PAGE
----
By the Numbers, Public Workers Defy Anti-Government Stereotypes
Here's how the article gets started:
Want to get a disgruntled worker really mad? Just point to his arch enemy: the civil servant. You know, the shiftless paper-pusher, fattened on our tax dollars, the epitome of “waste, fraud and abuse.”
Alright, this might sound harsh to those of us who still think the government has some useful functions in society today. But bashing on the government and its workers has become a favorite pastime for conservatives like New Jersey Governor Chris Christie, who has argued that public employees enjoy undeservedly lavish compensation packages while their private-sector counterparts grapple with shrinking paychecks. So the logic goes: Why should struggling families' tax dollars finance the bloated wages of bureaucrats?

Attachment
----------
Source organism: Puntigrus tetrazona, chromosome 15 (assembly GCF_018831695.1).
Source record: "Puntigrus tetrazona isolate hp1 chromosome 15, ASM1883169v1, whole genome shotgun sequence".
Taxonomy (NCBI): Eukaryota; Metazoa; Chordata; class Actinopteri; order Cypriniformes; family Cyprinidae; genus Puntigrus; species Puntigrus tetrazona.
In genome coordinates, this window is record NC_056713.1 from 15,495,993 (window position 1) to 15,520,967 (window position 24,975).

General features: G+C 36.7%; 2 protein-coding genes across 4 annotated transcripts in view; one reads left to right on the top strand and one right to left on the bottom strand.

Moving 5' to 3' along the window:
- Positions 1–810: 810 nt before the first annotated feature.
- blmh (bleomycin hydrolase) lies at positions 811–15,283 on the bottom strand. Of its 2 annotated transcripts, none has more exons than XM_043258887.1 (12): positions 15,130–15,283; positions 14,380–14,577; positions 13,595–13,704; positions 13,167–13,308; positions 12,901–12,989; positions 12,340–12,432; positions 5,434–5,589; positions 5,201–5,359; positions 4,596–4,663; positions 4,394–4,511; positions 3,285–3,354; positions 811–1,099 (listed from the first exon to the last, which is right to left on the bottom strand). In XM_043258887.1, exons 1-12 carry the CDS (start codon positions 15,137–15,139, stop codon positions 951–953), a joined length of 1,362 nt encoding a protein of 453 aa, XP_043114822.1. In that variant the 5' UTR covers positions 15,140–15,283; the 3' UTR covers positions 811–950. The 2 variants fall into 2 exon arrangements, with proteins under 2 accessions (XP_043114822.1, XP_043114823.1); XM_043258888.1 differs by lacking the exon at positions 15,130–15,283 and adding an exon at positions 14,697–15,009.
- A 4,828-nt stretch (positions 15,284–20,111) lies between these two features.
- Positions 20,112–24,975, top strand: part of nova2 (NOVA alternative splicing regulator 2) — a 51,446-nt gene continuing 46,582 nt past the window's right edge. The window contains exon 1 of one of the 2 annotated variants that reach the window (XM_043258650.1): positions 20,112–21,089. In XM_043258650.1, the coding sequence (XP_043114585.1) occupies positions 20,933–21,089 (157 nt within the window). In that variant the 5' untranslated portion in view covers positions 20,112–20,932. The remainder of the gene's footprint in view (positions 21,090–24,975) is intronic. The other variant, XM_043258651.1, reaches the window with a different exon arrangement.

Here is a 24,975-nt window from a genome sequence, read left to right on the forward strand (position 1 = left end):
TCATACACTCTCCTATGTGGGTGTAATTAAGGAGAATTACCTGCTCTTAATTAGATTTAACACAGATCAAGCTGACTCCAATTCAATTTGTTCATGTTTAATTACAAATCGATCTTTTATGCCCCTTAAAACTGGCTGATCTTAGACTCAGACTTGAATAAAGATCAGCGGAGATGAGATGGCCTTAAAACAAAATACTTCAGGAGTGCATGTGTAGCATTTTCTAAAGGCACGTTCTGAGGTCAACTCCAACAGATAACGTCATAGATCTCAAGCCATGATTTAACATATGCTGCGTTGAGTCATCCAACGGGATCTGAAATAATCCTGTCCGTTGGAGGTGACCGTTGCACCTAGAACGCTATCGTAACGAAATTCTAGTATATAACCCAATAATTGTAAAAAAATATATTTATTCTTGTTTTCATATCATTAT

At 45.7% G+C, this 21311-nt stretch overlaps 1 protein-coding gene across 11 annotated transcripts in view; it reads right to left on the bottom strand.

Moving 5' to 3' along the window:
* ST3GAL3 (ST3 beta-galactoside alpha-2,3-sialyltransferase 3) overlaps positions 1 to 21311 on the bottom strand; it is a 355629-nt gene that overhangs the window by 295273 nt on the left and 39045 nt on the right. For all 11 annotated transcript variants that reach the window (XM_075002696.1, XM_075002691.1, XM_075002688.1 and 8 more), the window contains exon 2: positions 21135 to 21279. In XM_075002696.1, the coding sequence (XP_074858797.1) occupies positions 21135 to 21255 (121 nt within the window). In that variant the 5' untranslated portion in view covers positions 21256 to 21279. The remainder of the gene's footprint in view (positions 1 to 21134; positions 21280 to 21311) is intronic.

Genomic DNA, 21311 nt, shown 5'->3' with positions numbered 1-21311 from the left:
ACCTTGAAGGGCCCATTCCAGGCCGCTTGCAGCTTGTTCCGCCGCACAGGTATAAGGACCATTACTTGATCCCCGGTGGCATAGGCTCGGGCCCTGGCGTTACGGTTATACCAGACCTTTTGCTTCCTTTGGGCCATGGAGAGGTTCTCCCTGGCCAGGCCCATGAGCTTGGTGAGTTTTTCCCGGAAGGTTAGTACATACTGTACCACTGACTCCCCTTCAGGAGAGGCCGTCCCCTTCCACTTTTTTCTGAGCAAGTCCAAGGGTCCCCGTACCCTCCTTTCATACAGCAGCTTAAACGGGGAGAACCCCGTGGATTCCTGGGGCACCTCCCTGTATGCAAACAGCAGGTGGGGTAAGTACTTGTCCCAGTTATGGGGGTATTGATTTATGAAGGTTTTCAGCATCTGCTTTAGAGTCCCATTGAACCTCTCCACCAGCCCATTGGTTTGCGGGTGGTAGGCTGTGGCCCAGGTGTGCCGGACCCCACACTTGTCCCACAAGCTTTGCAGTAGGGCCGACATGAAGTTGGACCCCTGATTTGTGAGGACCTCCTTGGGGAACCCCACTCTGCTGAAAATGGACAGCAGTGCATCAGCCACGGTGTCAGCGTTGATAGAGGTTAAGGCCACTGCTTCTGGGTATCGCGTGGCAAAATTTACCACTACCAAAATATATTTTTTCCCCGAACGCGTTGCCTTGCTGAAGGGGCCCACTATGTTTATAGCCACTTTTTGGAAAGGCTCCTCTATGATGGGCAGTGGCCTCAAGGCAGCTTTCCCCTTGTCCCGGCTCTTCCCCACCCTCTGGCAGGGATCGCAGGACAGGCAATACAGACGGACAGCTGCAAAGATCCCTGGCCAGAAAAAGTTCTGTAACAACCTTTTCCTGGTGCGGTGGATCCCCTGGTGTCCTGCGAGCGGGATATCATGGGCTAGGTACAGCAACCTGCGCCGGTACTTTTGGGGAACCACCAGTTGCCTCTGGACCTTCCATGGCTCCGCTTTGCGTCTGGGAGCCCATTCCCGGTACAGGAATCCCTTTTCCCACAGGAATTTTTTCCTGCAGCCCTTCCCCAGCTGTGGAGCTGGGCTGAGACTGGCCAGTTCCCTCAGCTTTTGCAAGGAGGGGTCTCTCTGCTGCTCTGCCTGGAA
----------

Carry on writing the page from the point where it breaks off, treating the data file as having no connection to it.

An analysis of New England public employees by the Center for Economic Policy and Research and Political Economy Research Institute helps dispel the myth of the “spoiled” government worker. Researchers found that New England's state and local workers are actually comparatively disadvantaged. After taking into account variables like age and education level, "state and local workers actually earn less, on average, than their private-sector counterparts."
More and more I wish that the fundamentals of research methods were taught in high school and were made a basic requirement for undergraduate degrees. Too many people simply have no idea how to assess what's true or not when dealing with large groups.